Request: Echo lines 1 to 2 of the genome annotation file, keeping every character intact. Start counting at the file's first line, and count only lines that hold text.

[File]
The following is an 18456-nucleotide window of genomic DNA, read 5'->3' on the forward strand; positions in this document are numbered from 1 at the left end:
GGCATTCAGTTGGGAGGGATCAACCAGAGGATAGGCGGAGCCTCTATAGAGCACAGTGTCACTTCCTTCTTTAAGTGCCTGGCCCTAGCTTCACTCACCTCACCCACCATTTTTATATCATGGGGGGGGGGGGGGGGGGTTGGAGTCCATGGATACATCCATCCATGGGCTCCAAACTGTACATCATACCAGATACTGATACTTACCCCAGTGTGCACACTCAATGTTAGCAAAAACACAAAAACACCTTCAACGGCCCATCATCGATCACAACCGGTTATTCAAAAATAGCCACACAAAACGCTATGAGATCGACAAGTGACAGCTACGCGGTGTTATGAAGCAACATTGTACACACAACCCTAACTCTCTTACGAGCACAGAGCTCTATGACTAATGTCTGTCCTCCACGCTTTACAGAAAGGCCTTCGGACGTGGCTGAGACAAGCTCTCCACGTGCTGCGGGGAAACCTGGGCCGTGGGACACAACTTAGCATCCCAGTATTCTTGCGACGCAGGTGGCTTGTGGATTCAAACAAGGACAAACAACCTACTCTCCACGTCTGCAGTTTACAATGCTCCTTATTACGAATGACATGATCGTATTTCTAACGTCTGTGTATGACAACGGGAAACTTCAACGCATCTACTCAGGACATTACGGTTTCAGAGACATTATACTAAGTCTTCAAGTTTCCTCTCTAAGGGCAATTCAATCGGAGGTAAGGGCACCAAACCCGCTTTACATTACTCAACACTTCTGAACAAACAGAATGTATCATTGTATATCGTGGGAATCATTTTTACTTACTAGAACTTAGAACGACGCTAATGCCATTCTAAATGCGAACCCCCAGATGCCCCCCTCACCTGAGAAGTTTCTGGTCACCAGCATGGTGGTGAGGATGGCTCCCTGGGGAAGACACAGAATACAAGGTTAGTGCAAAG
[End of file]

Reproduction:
The following is an 18456-nucleotide window of genomic DNA, read 5'->3' on the forward strand; positions in this document are numbered from 1 at the left end:
GGCATTCAGTTGGGAGGGATCAACCAGAGGATAGGCGGAGCCTCTATAGAGCACAGTGTCACTTCCTTCTTTAAGTGCCTGGCCCTAGCTTCACTCACCTCACCCACCATTTTTATATCATGGGGGGGGGGGGGGGGGGTTGGAGTCCATGGATACATCCATCCATGGGCTCCAAACTGTACATCATACCAGATACTGATACTTACCCCAGTGTGCACACTCAATGTTAGCAAAAACACAAAAACACCTTCAACGGCCCATCATCGATCACAACCGGTTATTCAAAAATAGCCACACAAAACGCTATGAGATCGACAAGTGACAGCTACGCGGTGTTATGAAGCAACATTGTACACACAACCCTAACTCTCTTACGAGCACAGAGCTCTATGACTAATGTCTGTCCTCCACGCTTTACAGAAAGGCCTTCGGACGTGGCTGAGACAAGCTCTCCACGTGCTGCGGGGAAACCTGGGCCGTGGGACACAACTTAGCATCCCAGTATTCTTGCGACGCAGGTGGCTTGTGGATTCAAACAAGGACAAACAACCTACTCTCCACGTCTGCAGTTTACAATGCTCCTTATTACGAATGACATGATCGTATTTCTAACGTCTGTGTATGACAACGGGAAACTTCAACGCATCTACTCAGGACATTACGGTTTCAGAGACATTATACTAAGTCTTCAAGTTTCCTCTCTAAGGGCAATTCAATCGGAGGTAAGGGCACCAAACCCGCTTTACATTACTCAACACTTCTGAACAAACAGAATGTATCATTGTATATCGTGGGAATCATTTTTACTTACTAGAACTTAGAACGACGCTAATGCCATTCTAAATGCGAACCCCCAGATGCCCCCCTCACCTGAGAAGTTTCTGGTCACCAGCATGGTGGTGAGGATGGCTCCCTGGGGAAGACACAGAATACAAGGTTAGTGCAAAG